This post is an adapted excerpt from the blog of Lawn Love, a Priceonomics customer
In January 2015, California Governor Jerry Brown declared a state of emergency due to California’s record-setting drought, requiring 25% in water savings across the state. Landscaping is the second largest component of water consumption in California at 9% of total use. Agriculture is by far the largest component at 77%. Replacing one's lawn with an alternative or ceasing to water it is one of the highest impact activities that a regular person can do to save water.
But exactly how much water is saved when these switches are made? And what are the costs of the options? Generally, we found that if everyone in California got rid of their lawn, it would save 5-7% of total water usage in the state.
However, if you get rid of your lawn, you typically replace it with something that has a financial cost. Because water is so cheap, the financial payback period of replacing your lawn with a more drought tolerant substitute is around 30 years. The cost of water is so cheap that there is little incentive to reduce use.
The future of the lawn is a controversial topic. Critics see lawns as extravagances that provide little value, and an obvious culprit of water overuse. Lawn reformists are generally proponents of converting yards over to less resource intensive alternatives like drought tolerant plants or native plants species.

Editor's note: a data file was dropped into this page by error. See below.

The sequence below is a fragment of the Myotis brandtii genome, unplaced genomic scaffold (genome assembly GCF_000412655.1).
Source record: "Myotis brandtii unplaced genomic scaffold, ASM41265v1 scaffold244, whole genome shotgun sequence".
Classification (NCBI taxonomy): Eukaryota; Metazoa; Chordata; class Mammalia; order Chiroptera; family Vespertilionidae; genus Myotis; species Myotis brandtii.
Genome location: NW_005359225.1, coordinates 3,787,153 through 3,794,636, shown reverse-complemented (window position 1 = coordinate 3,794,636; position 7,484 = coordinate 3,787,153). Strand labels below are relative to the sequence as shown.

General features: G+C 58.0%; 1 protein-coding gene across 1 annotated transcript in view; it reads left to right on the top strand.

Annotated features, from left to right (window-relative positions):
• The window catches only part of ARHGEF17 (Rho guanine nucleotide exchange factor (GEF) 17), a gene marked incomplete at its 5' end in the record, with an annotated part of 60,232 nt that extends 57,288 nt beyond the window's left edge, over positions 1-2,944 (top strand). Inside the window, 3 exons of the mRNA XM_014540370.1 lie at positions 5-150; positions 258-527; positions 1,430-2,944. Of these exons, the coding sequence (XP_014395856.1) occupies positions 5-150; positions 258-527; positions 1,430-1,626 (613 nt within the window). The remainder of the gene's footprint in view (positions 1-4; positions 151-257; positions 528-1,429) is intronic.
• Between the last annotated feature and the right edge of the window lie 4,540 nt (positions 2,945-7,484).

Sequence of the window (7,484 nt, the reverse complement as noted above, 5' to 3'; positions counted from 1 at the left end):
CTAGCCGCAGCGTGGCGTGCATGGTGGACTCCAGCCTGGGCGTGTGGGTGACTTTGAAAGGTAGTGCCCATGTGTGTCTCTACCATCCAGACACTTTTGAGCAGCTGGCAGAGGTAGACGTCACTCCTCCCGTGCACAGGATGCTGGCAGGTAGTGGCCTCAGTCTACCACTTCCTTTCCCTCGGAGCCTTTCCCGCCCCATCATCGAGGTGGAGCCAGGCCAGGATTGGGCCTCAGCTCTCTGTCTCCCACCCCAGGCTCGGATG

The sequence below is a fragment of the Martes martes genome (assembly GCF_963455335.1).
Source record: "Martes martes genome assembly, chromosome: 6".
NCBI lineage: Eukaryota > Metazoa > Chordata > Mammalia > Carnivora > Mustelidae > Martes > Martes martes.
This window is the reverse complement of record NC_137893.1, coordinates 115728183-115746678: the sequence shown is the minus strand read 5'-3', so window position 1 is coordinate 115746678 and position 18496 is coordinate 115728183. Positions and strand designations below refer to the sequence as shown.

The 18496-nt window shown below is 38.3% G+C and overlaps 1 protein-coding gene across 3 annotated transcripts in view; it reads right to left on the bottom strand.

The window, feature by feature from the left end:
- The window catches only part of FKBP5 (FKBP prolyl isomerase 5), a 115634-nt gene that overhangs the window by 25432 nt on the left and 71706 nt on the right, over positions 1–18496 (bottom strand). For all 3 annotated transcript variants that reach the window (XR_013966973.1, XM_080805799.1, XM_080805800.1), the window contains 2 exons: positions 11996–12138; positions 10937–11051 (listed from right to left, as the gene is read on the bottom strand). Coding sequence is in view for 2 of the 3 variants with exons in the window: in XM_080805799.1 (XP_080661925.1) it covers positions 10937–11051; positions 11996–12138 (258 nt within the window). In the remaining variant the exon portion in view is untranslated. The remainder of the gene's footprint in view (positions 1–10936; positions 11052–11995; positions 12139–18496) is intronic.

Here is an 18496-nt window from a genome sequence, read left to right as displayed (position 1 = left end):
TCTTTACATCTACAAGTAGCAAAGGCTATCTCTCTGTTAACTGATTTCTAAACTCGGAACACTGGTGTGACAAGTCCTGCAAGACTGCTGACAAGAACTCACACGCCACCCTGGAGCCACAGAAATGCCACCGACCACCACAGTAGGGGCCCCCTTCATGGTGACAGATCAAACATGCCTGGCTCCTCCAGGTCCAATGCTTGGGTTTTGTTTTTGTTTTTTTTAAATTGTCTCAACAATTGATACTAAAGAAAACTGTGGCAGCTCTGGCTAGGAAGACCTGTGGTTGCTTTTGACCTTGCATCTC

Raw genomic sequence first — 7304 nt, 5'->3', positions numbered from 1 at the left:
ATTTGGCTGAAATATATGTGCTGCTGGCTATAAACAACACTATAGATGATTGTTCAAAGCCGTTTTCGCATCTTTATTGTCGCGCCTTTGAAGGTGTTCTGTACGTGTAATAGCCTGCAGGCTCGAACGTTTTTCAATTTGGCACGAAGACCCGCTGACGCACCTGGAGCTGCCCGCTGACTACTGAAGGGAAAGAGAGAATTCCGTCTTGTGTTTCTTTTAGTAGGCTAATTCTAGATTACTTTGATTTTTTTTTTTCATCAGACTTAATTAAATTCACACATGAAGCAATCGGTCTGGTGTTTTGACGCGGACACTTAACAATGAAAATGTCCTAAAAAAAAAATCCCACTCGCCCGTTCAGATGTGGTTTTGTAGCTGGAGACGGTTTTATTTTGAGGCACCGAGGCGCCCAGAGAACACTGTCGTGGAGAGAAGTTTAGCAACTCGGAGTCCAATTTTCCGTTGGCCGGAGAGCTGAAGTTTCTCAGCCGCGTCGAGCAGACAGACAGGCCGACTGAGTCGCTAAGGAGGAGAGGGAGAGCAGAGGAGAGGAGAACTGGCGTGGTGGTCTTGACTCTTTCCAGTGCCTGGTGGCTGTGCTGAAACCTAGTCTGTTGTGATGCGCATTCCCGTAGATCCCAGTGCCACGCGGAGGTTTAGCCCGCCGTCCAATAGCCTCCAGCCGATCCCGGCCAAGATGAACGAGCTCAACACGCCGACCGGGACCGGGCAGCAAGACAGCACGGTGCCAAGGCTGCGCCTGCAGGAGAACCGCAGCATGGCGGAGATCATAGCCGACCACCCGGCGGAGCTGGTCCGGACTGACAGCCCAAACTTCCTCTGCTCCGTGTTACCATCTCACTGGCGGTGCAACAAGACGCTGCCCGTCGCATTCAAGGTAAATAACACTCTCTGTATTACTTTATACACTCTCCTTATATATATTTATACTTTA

Defenders of the lawn see it as unfairly under “Under Attack”, given that water use for lawns pales in comparison to its use for agriculture. Many lawn reform skeptics believe the lawn plays important roles culturally (recreation, beauty, etc.) and environmentally (oxygen, carbon sequestration, etc.). Rather than eliminate lawns, they would prefer to see conservation through improved watering techniques.
Americans consume water in a variety of manners: Showers, washing clothes, flushing toilets and, for many homeowners, watering lawns. The Water Utility of Sonoma reports that the average “three-person family in a single detached home uses about 150,000 gallons of water annually.” By far the most intensive use of water for this type of family is for the lawn. A breakdown of this usage is below. These estimates are similar to other breakdowns of residential water use across the country.
While there is a debate about how much emphasis should be put on conservation from lawns, even defenders of the lawn believe that there are a variety of ways water could be saved from residential landscaping. A report from the University of California Cooperative Extension argues that improved irrigation and plant care practices (such as fixing leaks, optimizing the time of day for irrigation, and cutting grass at a higher height) can lead to significant water reductions.
Beyond just changing watering practices, many conservationists are proponents of replacing conventional lawn grasses with less water thirsty alternatives. There are a variety of options for those looking to transform their lawn: Switching to “low maintenance, drought resistant grasses,” introducing plant species like shrubs and trees, using native plants, or even installing astroturf or xeriscaping, which can lead to little or no water usage at all.
We used research from the University of California’s Centre for Landscape and Urban Horticulture to estimate the gallons of water necessary in a given year for lawns with different types of plant species. These approximations are based on a 2,000 square foot lawn in the Sacramento Valley, and are probably on the low end of the average for a home in California. The formula used for these estimates can be found here. The estimates assume perfect distribution uniformity, which also may lead to underestimation.